« AnteriorContinuar »
Brutus (called Decius in the play) and his power over Cæsar, and mentions it in conjunction with Calphurnia's dream :
"With Julius Cæsar, Decimus Brutus had obtained that interest, as he set him down in his testament for heir in remainder after his nephew. And this was the man that had power with him to draw him forth to his death. For when Cæsar would have discharged the senate, in regard to some ill presages, and especially a dream of Calphurnia, this man lifted him gently by the arm out of his chair, telling him he hoped he would not dismiss the senate till his wife had dreamed a better dream. And it seemeth his favour was so great, as Antonius, in a letter, which is recited verbatim in one of Cicero's Philippics, called him venefica, witch, as if he had enchanted Cæsar."
This is all in the play.
Never fear that; if he be so resolved,
For I can give his humour the true bent,
And I will bring him to the Capitol.
This dream is all amiss interpreted;
Besides it were a mock
Apt to be render'd, for some one to say
'Break up the senate till another time,
When Cæsar's wife shall meet with better dreams.'
Again, in the Advancement of Learning there is an allusion to the meeting of the conspirators :
"Again, we see when M. Brutus and Cassius invited to a supper certain whose opinions they meant to feel, whether they were fit to be made their associates, and cast forth the question touching the killing of a tyrant being an usurper, they were divided in opinion, some holding that servitude was the extreme of evils, and others that tyranny was better than a civil war."1
There is also the following well-known parallel in this play:
There is a tide in the affairs of men,
Which, taken at the flood, leads on to fortune;
Is bound in shallows and in miseries.
1" Chandos Classics" edition, p. 239.
"In the third place I set down reputation, because of the peremptory tides and currents it hath; which, if they be not taken in their due time, are seldom recovered, it being extreme hard to play an aftergame of reputation.”
Advancement of Learning 1
Generally, there is the same admiration of Cæsar in the play and in Bacon's works. Cæsar as a man of action and affairs was Bacon's great hero and he is never tired of alluding to him. Thus in the Advancement he adduces him and Alexander as the two greatest examples in the world of the concurrence of military virtue and learning:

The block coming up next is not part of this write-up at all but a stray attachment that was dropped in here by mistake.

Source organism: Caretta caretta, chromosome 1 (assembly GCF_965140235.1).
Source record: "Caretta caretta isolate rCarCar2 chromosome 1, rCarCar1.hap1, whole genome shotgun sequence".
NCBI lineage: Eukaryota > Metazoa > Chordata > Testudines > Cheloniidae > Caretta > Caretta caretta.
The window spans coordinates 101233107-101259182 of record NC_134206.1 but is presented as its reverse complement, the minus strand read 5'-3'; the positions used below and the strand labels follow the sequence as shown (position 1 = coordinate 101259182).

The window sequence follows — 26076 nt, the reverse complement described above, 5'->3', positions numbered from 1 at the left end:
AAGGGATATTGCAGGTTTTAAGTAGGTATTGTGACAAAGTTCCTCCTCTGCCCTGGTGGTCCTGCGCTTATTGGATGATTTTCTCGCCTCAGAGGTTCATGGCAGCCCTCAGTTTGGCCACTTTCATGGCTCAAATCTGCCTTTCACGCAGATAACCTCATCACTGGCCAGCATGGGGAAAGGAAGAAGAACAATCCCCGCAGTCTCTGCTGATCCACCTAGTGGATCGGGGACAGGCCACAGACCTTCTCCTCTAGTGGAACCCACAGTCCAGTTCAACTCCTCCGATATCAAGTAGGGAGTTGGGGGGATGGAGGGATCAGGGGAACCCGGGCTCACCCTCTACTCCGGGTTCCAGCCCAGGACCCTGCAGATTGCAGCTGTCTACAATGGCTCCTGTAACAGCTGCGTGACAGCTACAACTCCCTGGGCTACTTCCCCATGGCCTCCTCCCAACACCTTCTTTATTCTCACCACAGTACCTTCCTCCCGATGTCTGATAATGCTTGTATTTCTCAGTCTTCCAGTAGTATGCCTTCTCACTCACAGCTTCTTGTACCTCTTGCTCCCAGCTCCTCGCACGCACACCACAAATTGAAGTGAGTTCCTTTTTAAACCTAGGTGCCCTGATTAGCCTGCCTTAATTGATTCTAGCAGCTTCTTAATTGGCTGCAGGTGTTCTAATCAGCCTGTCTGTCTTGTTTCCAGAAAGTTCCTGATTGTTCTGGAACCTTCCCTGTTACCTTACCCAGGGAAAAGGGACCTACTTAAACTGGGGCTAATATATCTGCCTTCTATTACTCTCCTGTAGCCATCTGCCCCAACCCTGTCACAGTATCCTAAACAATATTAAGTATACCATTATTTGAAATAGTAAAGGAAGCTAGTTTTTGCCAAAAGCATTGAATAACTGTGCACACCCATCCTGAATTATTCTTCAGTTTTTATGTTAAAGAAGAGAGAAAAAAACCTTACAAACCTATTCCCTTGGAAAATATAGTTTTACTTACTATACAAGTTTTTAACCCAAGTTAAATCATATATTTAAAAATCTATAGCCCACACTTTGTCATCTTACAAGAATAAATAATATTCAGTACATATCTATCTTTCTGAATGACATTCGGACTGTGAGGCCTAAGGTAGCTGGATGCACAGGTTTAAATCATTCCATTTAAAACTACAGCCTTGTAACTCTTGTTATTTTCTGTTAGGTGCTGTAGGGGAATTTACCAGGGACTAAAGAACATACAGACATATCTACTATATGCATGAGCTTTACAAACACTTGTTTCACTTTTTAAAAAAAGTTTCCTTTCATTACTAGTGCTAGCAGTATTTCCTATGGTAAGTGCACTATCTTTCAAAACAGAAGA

"Alexander the great and Cæsar the dictator whose virtues and acts of war there needs no note or recital, having been the wonders of time in that kind; but of their affections towards learning and perfection in learning, it is pertinent to say somewhat."'*
In the play Cæsar is described by Anthony as
the noblest man
That ever lived in the tide of times.
There is a manuscript in the British Museum of an Elizabethan play called Sir Thomas More" which has exercised the ingenuity of many critics. Its interest in the present connection is that it contains a scene which bears a close resemblance in its general tone with the Forum scene in Julius Cæsar. The play had been submitted to Sir Edmund Tilney, the Master of the Revels, and on the front page of it he has written, "Leave out ye insurrection wholy and the cause thereoff att your own perilles. E. Tyllney." Some one has thereupon written in a new scene drawn on lines which would be allowed by the authorities. The hand in which this is written is known by experts as "Hand D." and is supposed by some to be Shakespeare's, because the lines are very Shakespearian in character and the writing appears, from the corrections, to be the handwriting of the author of the scene, not of a copyist.
I have examined the manuscript of this play on a good many occasions, but I do not feel able to express an opinion about the problem of the several handwritings; in fact, I can add nothing to what is said about it in the introduction to Mr. C. F. Tucker Brooke's Shakespeare Apocrypha, where the reader will find it fully discussed. But it is to be noted that the harangue of More to the crowd is on lines of high prerogative, and that it supports Burghley's policy, which was very unpopular, of encouraging foreigners to settle in England with a view to the development of handicrafts in which they far excelled the English at that time. It seems hopeless to settle this question by the test of the handwriting; it must be determined, if at all, by the internal evidence. I admit that the scene is very Shakespearian in tone; it is also designed to support the policy of the government, and I rather lean to the view that it was supplied by Shakespeare (by whom I mean Bacon), but I do not feel certain about it.1